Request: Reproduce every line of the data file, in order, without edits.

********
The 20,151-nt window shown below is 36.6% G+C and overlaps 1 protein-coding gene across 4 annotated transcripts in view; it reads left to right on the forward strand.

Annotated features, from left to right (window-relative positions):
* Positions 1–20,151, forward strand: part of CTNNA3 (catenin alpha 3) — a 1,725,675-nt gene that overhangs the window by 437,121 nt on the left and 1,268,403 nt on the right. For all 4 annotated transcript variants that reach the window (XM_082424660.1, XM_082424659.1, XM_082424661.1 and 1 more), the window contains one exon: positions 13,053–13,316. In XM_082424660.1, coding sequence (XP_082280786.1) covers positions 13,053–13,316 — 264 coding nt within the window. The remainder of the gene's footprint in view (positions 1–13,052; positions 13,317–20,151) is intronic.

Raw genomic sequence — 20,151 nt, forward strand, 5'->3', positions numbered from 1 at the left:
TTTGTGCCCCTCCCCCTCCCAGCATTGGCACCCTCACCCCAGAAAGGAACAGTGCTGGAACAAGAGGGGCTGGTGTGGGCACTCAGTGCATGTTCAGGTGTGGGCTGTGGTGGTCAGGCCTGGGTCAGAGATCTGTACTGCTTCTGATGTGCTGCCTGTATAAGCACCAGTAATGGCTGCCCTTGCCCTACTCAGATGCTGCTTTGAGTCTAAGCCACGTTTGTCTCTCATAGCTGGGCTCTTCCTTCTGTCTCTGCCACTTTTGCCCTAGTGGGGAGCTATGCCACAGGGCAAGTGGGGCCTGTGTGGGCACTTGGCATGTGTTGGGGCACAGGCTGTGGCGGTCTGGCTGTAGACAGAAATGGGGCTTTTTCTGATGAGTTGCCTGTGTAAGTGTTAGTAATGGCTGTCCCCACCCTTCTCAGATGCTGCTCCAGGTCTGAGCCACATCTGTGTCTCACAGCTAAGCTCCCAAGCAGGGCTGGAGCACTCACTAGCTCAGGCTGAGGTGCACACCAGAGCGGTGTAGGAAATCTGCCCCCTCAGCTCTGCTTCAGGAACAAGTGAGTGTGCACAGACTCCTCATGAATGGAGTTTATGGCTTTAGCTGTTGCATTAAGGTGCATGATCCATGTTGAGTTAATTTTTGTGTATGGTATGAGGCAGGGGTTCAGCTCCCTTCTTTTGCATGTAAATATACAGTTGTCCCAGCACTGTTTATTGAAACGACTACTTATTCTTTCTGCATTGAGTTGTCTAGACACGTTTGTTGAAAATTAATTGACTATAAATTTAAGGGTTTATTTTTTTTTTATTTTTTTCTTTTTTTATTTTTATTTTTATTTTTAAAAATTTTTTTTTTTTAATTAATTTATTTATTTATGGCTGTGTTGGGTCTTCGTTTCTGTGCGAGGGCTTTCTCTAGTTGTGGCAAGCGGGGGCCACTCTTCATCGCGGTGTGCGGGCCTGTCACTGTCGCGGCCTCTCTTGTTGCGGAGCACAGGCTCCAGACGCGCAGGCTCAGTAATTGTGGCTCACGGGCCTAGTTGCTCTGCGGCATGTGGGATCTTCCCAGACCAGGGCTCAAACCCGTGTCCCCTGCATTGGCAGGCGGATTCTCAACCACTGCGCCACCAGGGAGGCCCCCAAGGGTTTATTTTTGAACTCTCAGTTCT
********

The 20,151-nt window shown below is 36.6% G+C and overlaps 1 protein-coding gene across 4 annotated transcripts in view; it reads left to right on the forward strand.

Annotated features, from left to right (window-relative positions):
* Positions 1–20,151, forward strand: part of CTNNA3 (catenin alpha 3) — a 1,725,675-nt gene that overhangs the window by 437,121 nt on the left and 1,268,403 nt on the right. For all 4 annotated transcript variants that reach the window (XM_082424660.1, XM_082424659.1, XM_082424661.1 and 1 more), the window contains one exon: positions 13,053–13,316. In XM_082424660.1, coding sequence (XP_082280786.1) covers positions 13,053–13,316 — 264 coding nt within the window. The remainder of the gene's footprint in view (positions 1–13,052; positions 13,317–20,151) is intronic.

Raw genomic sequence — 20,151 nt, forward strand, 5'->3', positions numbered from 1 at the left:
TTTGTGCCCCTCCCCCTCCCAGCATTGGCACCCTCACCCCAGAAAGGAACAGTGCTGGAACAAGAGGGGCTGGTGTGGGCACTCAGTGCATGTTCAGGTGTGGGCTGTGGTGGTCAGGCCTGGGTCAGAGATCTGTACTGCTTCTGATGTGCTGCCTGTATAAGCACCAGTAATGGCTGCCCTTGCCCTACTCAGATGCTGCTTTGAGTCTAAGCCACGTTTGTCTCTCATAGCTGGGCTCTTCCTTCTGTCTCTGCCACTTTTGCCCTAGTGGGGAGCTATGCCACAGGGCAAGTGGGGCCTGTGTGGGCACTTGGCATGTGTTGGGGCACAGGCTGTGGCGGTCTGGCTGTAGACAGAAATGGGGCTTTTTCTGATGAGTTGCCTGTGTAAGTGTTAGTAATGGCTGTCCCCACCCTTCTCAGATGCTGCTCCAGGTCTGAGCCACATCTGTGTCTCACAGCTAAGCTCCCAAGCAGGGCTGGAGCACTCACTAGCTCAGGCTGAGGTGCACACCAGAGCGGTGTAGGAAATCTGCCCCCTCAGCTCTGCTTCAGGAACAAGTGAGTGTGCACAGACTCCTCATGAATGGAGTTTATGGCTTTAGCTGTTGCATTAAGGTGCATGATCCATGTTGAGTTAATTTTTGTGTATGGTATGAGGCAGGGGTTCAGCTCCCTTCTTTTGCATGTAAATATACAGTTGTCCCAGCACTGTTTATTGAAACGACTACTTATTCTTTCTGCATTGAGTTGTCTAGACACGTTTGTTGAAAATTAATTGACTATAAATTTAAGGGTTTATTTTTTTTTTATTTTTTTCTTTTTTTATTTTTATTTTTATTTTTAAAAATTTTTTTTTTTTAATTAATTTATTTATTTATGGCTGTGTTGGGTCTTCGTTTCTGTGCGAGGGCTTTCTCTAGTTGTGGCAAGCGGGGGCCACTCTTCATCGCGGTGTGCGGGCCTGTCACTGTCGCGGCCTCTCTTGTTGCGGAGCACAGGCTCCAGACGCGCAGGCTCAGTAATTGTGGCTCACGGGCCTAGTTGCTCTGCGGCATGTGGGATCTTCCCAGACCAGGGCTCAAACCCGTGTCCCCTGCATTGGCAGGCGGATTCTCAACCACTGCGCCACCAGGGAGGCCCCCAAGGGTTTATTTTTGAACTCTCAGTTCT